Both sides are searching for a way to resolve a fiscal standoff that has shut down the federal government for eight days, with a critical date for raising the country's $16.7 trillion borrowing limit approaching in nine days.
House of Representatives Speaker John Boehner, a Republican, renewed his call for deficit-reduction talks with President Barack Obama, saying he was not "drawing any lines in the sand."
"It's time for us to sit down and have a conversation," Boehner told reporters after meeting with Republican House members. "There are no boundaries here. There's nothing on the table, there is nothing off the table."
(Read more: Boehner: No 'linesin the sand' on debt limit)
Republicans emerged from the House meeting saying they would insist that deficit-reduction talks with Obama as a condition for raising the federal debt limit.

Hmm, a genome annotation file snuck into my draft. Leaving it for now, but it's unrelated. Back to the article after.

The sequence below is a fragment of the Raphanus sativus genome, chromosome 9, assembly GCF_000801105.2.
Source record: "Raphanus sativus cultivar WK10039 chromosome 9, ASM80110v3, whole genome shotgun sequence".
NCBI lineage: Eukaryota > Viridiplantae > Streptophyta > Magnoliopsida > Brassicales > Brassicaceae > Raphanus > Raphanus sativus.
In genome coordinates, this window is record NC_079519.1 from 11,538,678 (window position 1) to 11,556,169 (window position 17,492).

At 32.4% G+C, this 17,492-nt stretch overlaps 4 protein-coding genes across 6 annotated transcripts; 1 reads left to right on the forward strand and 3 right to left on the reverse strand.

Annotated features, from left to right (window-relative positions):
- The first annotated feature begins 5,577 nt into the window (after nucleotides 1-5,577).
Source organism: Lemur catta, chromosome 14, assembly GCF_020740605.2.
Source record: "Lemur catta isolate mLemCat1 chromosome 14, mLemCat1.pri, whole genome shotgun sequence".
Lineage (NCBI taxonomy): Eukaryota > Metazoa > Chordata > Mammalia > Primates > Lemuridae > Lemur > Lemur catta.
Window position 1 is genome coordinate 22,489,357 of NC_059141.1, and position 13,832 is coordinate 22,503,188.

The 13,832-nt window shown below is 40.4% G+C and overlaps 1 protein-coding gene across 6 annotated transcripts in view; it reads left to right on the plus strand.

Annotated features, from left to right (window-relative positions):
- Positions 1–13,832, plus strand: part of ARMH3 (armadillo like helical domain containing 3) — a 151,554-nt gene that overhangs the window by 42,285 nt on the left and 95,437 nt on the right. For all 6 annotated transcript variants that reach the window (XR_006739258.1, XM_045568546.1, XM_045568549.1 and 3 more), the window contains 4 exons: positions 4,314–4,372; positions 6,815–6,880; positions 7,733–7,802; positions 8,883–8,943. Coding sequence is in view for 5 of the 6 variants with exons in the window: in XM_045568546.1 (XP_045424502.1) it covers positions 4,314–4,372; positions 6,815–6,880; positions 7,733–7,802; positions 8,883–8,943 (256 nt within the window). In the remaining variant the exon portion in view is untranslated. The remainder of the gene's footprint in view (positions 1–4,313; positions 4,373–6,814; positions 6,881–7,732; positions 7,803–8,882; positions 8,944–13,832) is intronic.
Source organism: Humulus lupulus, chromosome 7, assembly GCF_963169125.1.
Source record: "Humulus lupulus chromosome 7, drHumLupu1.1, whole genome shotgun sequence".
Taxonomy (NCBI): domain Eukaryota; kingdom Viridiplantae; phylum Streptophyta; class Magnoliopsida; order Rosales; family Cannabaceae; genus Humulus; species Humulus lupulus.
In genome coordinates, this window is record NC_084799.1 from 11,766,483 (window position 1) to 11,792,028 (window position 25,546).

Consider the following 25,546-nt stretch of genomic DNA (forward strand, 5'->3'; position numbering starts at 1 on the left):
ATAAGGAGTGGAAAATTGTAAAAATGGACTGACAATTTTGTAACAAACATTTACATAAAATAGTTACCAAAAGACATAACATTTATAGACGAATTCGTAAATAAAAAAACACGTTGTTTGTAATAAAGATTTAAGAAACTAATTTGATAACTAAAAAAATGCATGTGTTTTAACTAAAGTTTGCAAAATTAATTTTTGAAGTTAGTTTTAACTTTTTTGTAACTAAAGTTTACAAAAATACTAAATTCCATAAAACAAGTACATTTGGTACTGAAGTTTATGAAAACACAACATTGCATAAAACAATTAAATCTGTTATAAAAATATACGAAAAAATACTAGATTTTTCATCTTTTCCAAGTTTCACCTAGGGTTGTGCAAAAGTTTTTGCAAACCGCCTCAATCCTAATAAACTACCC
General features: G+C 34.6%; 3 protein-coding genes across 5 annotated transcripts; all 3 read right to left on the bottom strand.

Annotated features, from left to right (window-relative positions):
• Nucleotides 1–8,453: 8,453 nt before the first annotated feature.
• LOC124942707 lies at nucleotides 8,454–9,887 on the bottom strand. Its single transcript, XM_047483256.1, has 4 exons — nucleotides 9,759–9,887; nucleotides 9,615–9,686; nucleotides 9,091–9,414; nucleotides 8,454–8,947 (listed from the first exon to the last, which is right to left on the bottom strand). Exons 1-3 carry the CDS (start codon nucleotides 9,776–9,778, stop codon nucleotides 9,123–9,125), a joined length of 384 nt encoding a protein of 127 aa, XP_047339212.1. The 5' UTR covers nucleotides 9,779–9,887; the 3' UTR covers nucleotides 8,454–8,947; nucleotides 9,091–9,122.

The chief economist at the International Monetary Fund said on Tuesday a default by the United States would likely lead to a recession, dramatic cuts in government spending, and a "a lot of financial turmoil."
"I think what could be said is if there was a problem lifting the debt ceiling, it could well be that what is now a recovery would turn into a recession or even worse," IMF chief economist Olivier Blanchard said.